Aside from choosing 19th century dress and placing extended singing scenes around a campfire (often led by the strong musical voice of Cher Desiree Alvarez), director James Bohnen has offered twists within the familiar plot, including converting Jaques, the melancholy “Seven Ages of Man” muse, into Madame Jaques, to take advantage of Tracy Michelle Arnold’s long-acknowledged skill with language.
Except for that, this gender change adds nothing and may actually take away since, as Rosalind, Melisa Pereyra strives to explore the full range of sexual conflict, and now there’s a female Jaques who has scenes with males that ignore that conflict in any substantial way. Hard to make a Shakespearean sex comedy and ignore the meaning of sex.
Pereyra plays big, but with full excitable humanity, Rosalind’s conflicts between ardor and intellect, between her lies and her desires, with cringing physicality and vocal nuance exploring every moment of her journey. The artistry underneath justifies the size of her performance, a goal for all the actors On the Hill that some reach more smoothly than others.
As Celia, San Miguel’s double-takes are more fitting here than in Recruiting Officer though not as much needed as she seems to believe. Burger returns as well as mean brother Oliver, but doesn’t solve the character’s instant conversion to good guy. More willing to grapple with the mood swings of Orlando, and given more room in the script, is Chris Klopatek.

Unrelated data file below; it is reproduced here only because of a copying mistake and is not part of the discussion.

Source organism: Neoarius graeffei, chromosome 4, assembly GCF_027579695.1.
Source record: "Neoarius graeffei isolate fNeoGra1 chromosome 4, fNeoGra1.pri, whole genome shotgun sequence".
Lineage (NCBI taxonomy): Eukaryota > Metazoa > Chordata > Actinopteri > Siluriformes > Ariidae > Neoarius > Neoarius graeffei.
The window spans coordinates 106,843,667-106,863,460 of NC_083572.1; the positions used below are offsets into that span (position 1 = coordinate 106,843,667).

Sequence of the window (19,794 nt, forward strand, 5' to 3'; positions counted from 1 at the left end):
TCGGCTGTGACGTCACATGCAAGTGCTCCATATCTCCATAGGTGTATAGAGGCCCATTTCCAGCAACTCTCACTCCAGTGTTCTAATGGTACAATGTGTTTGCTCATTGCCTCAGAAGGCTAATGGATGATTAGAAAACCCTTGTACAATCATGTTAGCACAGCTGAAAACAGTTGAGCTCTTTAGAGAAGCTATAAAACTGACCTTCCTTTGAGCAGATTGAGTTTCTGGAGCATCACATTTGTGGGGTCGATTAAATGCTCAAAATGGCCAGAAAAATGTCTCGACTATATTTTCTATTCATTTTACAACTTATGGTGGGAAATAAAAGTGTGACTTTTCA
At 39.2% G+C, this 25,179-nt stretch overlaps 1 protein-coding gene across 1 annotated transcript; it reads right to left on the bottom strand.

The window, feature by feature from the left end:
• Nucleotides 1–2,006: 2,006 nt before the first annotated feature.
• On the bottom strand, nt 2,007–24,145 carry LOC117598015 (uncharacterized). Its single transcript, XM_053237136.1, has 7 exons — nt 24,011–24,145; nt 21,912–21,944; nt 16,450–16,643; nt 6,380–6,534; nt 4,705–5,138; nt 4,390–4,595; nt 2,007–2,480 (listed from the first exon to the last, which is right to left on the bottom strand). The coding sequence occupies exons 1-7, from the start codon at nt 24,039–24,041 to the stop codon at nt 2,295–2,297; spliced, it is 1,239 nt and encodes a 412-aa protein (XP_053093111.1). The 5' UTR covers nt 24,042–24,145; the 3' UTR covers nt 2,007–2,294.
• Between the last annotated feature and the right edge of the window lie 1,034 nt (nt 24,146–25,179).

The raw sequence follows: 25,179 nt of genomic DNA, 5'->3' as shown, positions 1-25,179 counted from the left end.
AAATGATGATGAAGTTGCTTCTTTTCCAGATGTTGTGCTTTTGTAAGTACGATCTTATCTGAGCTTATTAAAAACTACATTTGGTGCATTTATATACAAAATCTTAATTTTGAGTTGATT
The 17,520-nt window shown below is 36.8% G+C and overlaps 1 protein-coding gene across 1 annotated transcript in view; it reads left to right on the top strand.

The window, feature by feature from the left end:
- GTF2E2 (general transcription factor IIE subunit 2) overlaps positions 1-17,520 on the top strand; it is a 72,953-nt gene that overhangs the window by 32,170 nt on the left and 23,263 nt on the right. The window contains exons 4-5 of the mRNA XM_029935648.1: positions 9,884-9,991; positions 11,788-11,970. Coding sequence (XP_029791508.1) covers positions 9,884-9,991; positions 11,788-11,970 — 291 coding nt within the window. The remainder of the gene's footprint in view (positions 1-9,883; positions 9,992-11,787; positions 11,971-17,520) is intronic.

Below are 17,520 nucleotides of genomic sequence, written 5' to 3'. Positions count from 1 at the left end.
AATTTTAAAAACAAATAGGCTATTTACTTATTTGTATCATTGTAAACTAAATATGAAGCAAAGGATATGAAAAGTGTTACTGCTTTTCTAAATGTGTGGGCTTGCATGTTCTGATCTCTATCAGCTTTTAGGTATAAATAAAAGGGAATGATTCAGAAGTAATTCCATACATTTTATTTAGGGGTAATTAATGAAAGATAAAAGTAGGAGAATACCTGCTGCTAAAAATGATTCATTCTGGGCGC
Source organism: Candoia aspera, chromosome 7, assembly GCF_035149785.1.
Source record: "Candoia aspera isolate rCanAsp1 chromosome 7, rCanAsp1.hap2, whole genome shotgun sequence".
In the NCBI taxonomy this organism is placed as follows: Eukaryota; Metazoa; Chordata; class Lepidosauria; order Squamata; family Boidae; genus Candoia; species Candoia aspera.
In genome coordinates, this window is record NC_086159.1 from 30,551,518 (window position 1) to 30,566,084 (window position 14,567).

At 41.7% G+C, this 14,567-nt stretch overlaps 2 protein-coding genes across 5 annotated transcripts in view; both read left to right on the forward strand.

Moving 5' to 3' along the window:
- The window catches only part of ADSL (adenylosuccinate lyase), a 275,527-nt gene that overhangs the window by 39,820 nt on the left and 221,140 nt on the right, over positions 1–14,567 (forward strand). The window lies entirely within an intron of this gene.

Sticking more closely to original intent in both plays was APT core veteran Brian Mani as quite different fathers. Each requires instant stage authority, which he possesses in abundance. Kelsey Brennan also appears here as the man-hungry Phoebe, with an extreme broadness disappointing in comparison to Cristina Panfilio, the delightful comical bawd in Recruiting Officer.
Several of the performances that struck me as inflamed generally worked well in audience response, which I think pinpoints both the charm and the deceptive nature of this sort of theater, so admirable in its commitment to repertory and the lasting appeal of classic theater. The nature of storytelling is intrinsically involved in these productions’ appeal and each director decides where the audience must be led by the actors and where in context the patrons will on their own figure it out. Some of Shakespeare’s comedic conceits and language need help to come across; other moments should boldly invite the audience to lean in.
Every production rises and falls on this balance – and even more in the APT environment. Where is the audience trusted and when does the audience need detailed guidance – and when does the concept cross up traditional expectations? These are fascinating journeys that are worth taking, including by many who have not yet learned how much such theater is both for and about them.
Two other APT shows will be discussed in a later article.